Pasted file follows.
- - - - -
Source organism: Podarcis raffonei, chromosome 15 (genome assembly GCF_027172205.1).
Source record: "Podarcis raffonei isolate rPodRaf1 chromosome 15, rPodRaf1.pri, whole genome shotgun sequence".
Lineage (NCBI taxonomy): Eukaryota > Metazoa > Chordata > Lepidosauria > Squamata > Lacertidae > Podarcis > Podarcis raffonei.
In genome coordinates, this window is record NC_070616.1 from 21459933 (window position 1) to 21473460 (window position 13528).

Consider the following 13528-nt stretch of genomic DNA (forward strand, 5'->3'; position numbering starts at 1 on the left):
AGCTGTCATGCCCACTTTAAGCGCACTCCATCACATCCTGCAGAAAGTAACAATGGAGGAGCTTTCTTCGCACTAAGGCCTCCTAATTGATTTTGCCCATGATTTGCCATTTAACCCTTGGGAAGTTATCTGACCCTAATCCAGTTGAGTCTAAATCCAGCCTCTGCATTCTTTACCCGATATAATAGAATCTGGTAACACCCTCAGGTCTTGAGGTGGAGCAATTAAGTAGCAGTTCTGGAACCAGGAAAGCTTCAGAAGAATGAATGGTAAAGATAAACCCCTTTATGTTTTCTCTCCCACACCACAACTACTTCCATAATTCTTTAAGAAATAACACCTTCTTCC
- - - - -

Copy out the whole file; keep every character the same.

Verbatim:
Source organism: Podarcis raffonei, chromosome 15 (genome assembly GCF_027172205.1).
Source record: "Podarcis raffonei isolate rPodRaf1 chromosome 15, rPodRaf1.pri, whole genome shotgun sequence".
Lineage (NCBI taxonomy): Eukaryota > Metazoa > Chordata > Lepidosauria > Squamata > Lacertidae > Podarcis > Podarcis raffonei.
In genome coordinates, this window is record NC_070616.1 from 21459933 (window position 1) to 21473460 (window position 13528).

Consider the following 13528-nt stretch of genomic DNA (forward strand, 5'->3'; position numbering starts at 1 on the left):
AGCTGTCATGCCCACTTTAAGCGCACTCCATCACATCCTGCAGAAAGTAACAATGGAGGAGCTTTCTTCGCACTAAGGCCTCCTAATTGATTTTGCCCATGATTTGCCATTTAACCCTTGGGAAGTTATCTGACCCTAATCCAGTTGAGTCTAAATCCAGCCTCTGCATTCTTTACCCGATATAATAGAATCTGGTAACACCCTCAGGTCTTGAGGTGGAGCAATTAAGTAGCAGTTCTGGAACCAGGAAAGCTTCAGAAGAATGAATGGTAAAGATAAACCCCTTTATGTTTTCTCTCCCACACCACAACTACTTCCATAATTCTTTAAGAAATAACACCTTCTTCC